Speeding Tickets in Allentown, Bethlehem & Easton
Pennsylvania police use a number or different methods to track vehicle speed and issue citations. These methods include Pacing, Aircraft Speed Detection, Manual Distance Timing (VASCAR), Laser and/or electronic Distance Timing (ENRADD) and Radar. Although, in Pennsylvania only the Pennsylvania State Police are permitted to use radar.
Each method of speed detection is subject to its own set of problems, errors and legal loopholes.
VASCAR (Visual Average Speed Computer and Recorder)
Despite the complicated sounding name, VASCAR is little more than a stopwatch that automatically calculates speed over distance when activated. To use VASCAR an officer must first measure some predetermined length of road and input that information into the VASCAR unit. This is called the "track" and the length from one end to the other is called the "track distance." He must then find a location from which he can observe both the starting line of the "track" and the finish line of the "track." Finally, he has to flip a switch when he observes you passing the the starting line and then he must flip another switch when he observes your crossing the finish line.
The astute amongst us will probably identify that there is substantial chance of error from both the measurement of the distance, which is usually done using the police cruiser odometer as well as from the reaction time required required to flip both switches. These are, indeed, sources of false tickets.
The error caused by inaccurate measurements of the track distance and the the officer's inherent reaction time can be mitigated by the officer by increasing the track distance. However, any increase in track distance leads to third source source, parallax. While parallax is too complicated to explain here, what is essential to know is that the further the apart both ends of the track are, the more error generated by the officers inability to observe when the vehicle passes both ends of the track. As the ends of the track move further apart, the vehicle will appear to cross the start line later and the finish line sooner, thus giving inaccurately high speed readings.
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ENRADD (Electronic Non-Radar Device)
ENRADD is a semi-mobile device that uses laser to ascertain a vehicle's speed. ENRADD is employed by local police departments but is very rarely used by State Police.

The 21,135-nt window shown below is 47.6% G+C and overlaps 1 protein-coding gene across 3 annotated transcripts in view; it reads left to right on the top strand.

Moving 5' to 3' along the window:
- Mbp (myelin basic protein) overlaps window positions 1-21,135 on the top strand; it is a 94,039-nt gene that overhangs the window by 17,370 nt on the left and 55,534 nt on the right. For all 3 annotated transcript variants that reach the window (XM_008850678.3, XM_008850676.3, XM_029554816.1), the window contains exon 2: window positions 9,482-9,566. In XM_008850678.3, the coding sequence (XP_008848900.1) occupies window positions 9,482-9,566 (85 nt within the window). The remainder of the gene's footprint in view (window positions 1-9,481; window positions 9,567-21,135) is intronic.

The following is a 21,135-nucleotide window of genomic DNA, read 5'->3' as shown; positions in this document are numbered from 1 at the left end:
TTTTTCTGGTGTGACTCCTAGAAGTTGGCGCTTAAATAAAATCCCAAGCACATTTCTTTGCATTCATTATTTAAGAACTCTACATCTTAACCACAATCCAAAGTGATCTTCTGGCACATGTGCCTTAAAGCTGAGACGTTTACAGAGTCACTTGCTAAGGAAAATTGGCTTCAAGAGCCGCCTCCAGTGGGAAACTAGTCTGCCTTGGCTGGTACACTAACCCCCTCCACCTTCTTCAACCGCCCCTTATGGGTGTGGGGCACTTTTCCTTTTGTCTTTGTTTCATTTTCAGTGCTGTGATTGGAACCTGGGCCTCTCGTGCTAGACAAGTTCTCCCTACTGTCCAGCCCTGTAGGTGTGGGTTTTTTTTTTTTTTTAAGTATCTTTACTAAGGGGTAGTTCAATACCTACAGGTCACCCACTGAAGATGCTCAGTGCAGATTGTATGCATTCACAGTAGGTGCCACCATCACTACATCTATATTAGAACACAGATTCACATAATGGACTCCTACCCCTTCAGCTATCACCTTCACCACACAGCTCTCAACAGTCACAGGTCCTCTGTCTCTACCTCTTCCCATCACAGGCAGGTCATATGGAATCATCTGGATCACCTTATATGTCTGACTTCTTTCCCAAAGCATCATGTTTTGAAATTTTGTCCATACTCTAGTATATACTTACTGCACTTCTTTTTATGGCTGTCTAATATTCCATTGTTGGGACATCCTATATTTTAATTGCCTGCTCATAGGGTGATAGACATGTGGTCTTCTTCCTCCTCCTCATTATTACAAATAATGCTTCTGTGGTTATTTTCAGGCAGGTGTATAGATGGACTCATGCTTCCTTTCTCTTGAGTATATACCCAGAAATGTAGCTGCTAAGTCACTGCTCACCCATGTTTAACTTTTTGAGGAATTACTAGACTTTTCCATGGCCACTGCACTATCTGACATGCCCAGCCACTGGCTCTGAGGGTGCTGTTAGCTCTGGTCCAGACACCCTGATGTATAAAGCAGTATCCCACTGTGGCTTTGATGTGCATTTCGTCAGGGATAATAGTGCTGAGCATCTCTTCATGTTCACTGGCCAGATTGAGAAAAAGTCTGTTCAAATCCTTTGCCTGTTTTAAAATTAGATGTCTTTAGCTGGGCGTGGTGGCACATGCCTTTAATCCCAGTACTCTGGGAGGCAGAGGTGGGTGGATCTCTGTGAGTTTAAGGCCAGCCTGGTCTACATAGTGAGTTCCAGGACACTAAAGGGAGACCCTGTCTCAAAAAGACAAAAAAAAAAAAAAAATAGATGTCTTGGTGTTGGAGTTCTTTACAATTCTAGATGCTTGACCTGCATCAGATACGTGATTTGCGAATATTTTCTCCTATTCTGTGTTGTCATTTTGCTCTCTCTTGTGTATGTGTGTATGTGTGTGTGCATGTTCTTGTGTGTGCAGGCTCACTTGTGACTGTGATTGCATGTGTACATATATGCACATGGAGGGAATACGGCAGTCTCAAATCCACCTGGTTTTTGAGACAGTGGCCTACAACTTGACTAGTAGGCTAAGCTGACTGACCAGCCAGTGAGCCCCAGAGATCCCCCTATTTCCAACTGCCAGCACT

Like VASCAR, ENRADD uses the same calculation of distance over time. "Track Distance" and time are both utilized in the calculation and should be denoted on any speeding ticket. Unlike VASCAR, the ENRADD automatically tracks when a vehicle passes the start and finish line via the use of laser.
The ENRADD consists of, essentially, four (4) post, two (2) posts on each side of a road. The posts on the same side of the road will be setup 3 feet apart from each other and will mark the start and finish lines of the "track." The posts on the other side of the road will likewise be setup 3 feet apart from each other and will mark the start and finish lines of the "track."
A laser passes between each start post and tracks when the path of the laser is broken by a passing vehicle. Likewise, the finish posts have a laser passing between them and will record when a vehicle passes between through the laser. The time between the break in both lasers is used to calculate the time it takes the vehicle to travel three (3) feet.
So, while ENRADD is superior to VASCAR in that it does not require manual clocking by an officer, it raises its own sets of problems. The ENRADD "track" is only 3 feet long and therefore and errors or malfunctions are amplified because their consequences are not disperse across a much longer distance as would be the case in a longer VASCAR track.
ENRADD devices require setup on level ground and along a straight path. Otherwise, a different part of the vehicle may break the plane of each laser and return an incorrect speed calculation. While these errors may only be inches, the track is only 36 inches long and therefore every inch makes a substantial difference.
VASCAR & ENRADD Speeding Ticket Defense Attorneys.
The Traffic Lawyers at Spitale Vargo Madsen & Blair have defended against hundreds of speeding tickets throughout the Lehigh Valley. Contact our Easton Law Office now at (610)258-3757 to setup a free consultation regarding beating your speeding ticket..